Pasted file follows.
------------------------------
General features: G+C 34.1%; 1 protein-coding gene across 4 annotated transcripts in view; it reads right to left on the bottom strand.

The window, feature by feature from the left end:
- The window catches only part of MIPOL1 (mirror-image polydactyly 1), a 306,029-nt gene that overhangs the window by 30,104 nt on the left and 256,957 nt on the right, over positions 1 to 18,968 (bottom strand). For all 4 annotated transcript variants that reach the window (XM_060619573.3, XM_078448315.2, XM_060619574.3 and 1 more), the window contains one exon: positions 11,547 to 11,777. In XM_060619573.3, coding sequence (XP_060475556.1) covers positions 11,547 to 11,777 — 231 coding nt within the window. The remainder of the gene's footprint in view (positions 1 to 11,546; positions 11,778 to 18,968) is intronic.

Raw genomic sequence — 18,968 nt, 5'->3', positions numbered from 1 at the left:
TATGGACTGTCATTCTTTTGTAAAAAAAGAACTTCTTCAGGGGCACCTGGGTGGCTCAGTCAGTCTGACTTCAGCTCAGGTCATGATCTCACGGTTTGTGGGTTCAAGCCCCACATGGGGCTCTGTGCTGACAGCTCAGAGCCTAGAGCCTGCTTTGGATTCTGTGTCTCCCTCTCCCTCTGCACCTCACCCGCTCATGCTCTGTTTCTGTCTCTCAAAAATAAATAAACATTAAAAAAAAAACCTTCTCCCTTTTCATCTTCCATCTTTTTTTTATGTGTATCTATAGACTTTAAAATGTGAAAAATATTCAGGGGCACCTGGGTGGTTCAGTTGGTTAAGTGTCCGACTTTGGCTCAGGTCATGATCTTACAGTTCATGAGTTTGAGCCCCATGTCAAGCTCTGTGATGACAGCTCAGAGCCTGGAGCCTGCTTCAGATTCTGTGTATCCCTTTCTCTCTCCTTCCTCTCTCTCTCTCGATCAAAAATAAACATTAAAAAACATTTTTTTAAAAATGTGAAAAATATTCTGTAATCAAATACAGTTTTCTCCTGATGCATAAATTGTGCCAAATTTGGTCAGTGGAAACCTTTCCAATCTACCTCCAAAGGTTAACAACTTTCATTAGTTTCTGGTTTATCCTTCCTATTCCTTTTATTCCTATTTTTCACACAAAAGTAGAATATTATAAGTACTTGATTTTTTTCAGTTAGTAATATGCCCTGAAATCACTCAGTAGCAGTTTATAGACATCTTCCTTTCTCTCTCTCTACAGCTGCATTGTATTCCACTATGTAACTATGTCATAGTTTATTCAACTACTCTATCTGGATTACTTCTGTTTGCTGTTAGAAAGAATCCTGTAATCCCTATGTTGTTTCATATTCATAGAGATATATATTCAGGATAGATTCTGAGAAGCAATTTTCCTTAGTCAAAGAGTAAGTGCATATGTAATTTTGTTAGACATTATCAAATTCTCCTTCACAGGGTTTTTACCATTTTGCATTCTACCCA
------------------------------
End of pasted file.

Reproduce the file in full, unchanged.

General features: G+C 34.1%; 1 protein-coding gene across 4 annotated transcripts in view; it reads right to left on the bottom strand.

The window, feature by feature from the left end:
- The window catches only part of MIPOL1 (mirror-image polydactyly 1), a 306,029-nt gene that overhangs the window by 30,104 nt on the left and 256,957 nt on the right, over positions 1 to 18,968 (bottom strand). For all 4 annotated transcript variants that reach the window (XM_060619573.3, XM_078448315.2, XM_060619574.3 and 1 more), the window contains one exon: positions 11,547 to 11,777. In XM_060619573.3, coding sequence (XP_060475556.1) covers positions 11,547 to 11,777 — 231 coding nt within the window. The remainder of the gene's footprint in view (positions 1 to 11,546; positions 11,778 to 18,968) is intronic.

Raw genomic sequence — 18,968 nt, 5'->3', positions numbered from 1 at the left:
TATGGACTGTCATTCTTTTGTAAAAAAAGAACTTCTTCAGGGGCACCTGGGTGGCTCAGTCAGTCTGACTTCAGCTCAGGTCATGATCTCACGGTTTGTGGGTTCAAGCCCCACATGGGGCTCTGTGCTGACAGCTCAGAGCCTAGAGCCTGCTTTGGATTCTGTGTCTCCCTCTCCCTCTGCACCTCACCCGCTCATGCTCTGTTTCTGTCTCTCAAAAATAAATAAACATTAAAAAAAAAACCTTCTCCCTTTTCATCTTCCATCTTTTTTTTATGTGTATCTATAGACTTTAAAATGTGAAAAATATTCAGGGGCACCTGGGTGGTTCAGTTGGTTAAGTGTCCGACTTTGGCTCAGGTCATGATCTTACAGTTCATGAGTTTGAGCCCCATGTCAAGCTCTGTGATGACAGCTCAGAGCCTGGAGCCTGCTTCAGATTCTGTGTATCCCTTTCTCTCTCCTTCCTCTCTCTCTCTCGATCAAAAATAAACATTAAAAAACATTTTTTTAAAAATGTGAAAAATATTCTGTAATCAAATACAGTTTTCTCCTGATGCATAAATTGTGCCAAATTTGGTCAGTGGAAACCTTTCCAATCTACCTCCAAAGGTTAACAACTTTCATTAGTTTCTGGTTTATCCTTCCTATTCCTTTTATTCCTATTTTTCACACAAAAGTAGAATATTATAAGTACTTGATTTTTTTCAGTTAGTAATATGCCCTGAAATCACTCAGTAGCAGTTTATAGACATCTTCCTTTCTCTCTCTCTACAGCTGCATTGTATTCCACTATGTAACTATGTCATAGTTTATTCAACTACTCTATCTGGATTACTTCTGTTTGCTGTTAGAAAGAATCCTGTAATCCCTATGTTGTTTCATATTCATAGAGATATATATTCAGGATAGATTCTGAGAAGCAATTTTCCTTAGTCAAAGAGTAAGTGCATATGTAATTTTGTTAGACATTATCAAATTCTCCTTCACAGGGTTTTTACCATTTTGCATTCTACCCA